He handed me the picture. It was such a shock; it caused a kind of swirling sensation in my stomach. It was a photograph of a black woman. Her hair was pulled up on her head in smooth shiny curls and she was wearing nothing but Church garments and sparkly red high-heeled shoes. She had bright red lipstick and she was licking her little finger with a tongue that was so pink it almost didn't seem real. I couldn't stop staring at her.
When I finally looked at Tommy, he had a funny expression on his face. "Do you like her? How about those magic underwear?"
"Why would they take a picture like that? Are they making fun of Mormons? It's not very nice."
Tommy laughed. "What's wrong? She's all covered up from her neck to her knees."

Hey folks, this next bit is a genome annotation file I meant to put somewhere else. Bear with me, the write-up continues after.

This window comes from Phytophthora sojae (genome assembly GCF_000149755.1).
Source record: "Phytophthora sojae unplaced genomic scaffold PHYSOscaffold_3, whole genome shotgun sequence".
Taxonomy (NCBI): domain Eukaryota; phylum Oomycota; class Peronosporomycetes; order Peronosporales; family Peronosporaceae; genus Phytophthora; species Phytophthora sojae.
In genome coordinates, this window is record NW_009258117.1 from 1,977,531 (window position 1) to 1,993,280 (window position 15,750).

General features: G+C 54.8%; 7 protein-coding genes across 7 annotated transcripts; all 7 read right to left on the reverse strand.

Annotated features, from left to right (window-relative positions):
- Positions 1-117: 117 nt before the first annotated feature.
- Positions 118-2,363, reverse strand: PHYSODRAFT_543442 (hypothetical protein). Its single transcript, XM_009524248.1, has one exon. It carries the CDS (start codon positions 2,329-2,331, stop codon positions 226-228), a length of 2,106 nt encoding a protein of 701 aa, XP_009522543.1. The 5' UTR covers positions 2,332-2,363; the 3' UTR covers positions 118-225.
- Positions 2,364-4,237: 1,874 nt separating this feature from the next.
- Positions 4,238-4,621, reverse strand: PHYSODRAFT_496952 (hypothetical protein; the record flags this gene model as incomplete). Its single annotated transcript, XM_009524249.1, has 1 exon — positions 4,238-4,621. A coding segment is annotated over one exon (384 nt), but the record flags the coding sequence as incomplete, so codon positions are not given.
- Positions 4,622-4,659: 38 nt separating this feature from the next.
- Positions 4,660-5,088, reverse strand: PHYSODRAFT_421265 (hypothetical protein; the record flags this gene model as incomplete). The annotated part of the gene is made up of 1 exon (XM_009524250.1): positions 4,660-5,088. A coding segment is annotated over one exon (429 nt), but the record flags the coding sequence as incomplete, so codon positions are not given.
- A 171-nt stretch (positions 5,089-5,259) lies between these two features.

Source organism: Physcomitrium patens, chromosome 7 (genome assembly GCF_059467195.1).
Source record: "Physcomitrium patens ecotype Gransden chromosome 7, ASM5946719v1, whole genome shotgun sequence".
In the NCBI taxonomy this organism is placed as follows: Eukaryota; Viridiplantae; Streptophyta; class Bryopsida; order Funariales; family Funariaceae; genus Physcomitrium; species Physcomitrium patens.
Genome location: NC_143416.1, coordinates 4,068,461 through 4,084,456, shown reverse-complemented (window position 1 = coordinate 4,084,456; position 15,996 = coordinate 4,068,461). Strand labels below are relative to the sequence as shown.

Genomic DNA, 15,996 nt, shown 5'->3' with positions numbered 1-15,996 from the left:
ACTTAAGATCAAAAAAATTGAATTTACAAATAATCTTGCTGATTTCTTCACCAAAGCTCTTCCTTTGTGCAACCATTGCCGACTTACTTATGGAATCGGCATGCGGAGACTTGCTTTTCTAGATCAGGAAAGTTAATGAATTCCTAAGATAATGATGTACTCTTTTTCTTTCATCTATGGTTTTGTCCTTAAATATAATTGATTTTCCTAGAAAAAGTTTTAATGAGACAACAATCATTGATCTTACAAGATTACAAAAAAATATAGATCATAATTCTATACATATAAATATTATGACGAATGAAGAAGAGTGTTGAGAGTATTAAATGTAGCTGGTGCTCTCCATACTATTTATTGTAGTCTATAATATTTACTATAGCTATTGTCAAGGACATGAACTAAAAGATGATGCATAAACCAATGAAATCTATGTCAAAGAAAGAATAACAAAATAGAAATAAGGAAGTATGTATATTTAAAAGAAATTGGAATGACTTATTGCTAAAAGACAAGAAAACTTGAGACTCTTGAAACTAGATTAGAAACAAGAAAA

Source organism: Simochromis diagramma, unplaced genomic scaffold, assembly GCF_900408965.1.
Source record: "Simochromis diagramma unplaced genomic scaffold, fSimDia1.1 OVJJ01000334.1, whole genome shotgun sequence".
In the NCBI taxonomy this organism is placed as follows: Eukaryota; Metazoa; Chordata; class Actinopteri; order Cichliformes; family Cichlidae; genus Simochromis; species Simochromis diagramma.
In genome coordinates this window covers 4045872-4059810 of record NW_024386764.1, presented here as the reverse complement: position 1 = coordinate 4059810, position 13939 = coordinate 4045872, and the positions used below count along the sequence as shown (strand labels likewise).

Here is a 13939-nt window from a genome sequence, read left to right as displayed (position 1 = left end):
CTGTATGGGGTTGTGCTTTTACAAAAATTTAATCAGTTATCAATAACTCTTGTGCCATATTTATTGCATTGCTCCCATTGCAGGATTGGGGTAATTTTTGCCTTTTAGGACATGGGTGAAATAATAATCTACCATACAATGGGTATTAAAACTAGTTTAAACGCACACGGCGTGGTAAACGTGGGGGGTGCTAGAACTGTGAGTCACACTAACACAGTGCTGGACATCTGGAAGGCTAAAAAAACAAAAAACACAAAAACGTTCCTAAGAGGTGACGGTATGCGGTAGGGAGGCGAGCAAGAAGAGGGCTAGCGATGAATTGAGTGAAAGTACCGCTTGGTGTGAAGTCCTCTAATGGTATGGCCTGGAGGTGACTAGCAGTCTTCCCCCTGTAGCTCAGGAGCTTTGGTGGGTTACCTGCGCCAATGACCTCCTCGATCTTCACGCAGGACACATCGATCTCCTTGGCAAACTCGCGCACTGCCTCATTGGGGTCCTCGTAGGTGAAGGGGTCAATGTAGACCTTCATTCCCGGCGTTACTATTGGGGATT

"Maybe so, but you're not supposed to show your Church garments. And besides, I don't think black people are even supposed to be wearing them. They can't hold the priesthood or go to the temple."
"Yeah, I know. And why don't you tell me why that is?"
"Because of God's curse on Cain. You know, he turned him black for killing his brother, Abel."
"You just believe whatever nonsense you're told, don't you? You never stop to think it might be a bunch of baloney."
"What do you mean? Everybody knows about that. It's in the Bible."
"More likely the Church just doesn't want black people around. They blame God so they won't be blamed for hating them."
"The Church doesn't hate people. They tell us to love everyone."
"Yeah, like they love me."
I had to stop and think about that. "It's only because you're not in the Church. People think you're going to hell if you're not a member of the Church. It's not because they don't like you. They're just . . . worried about you."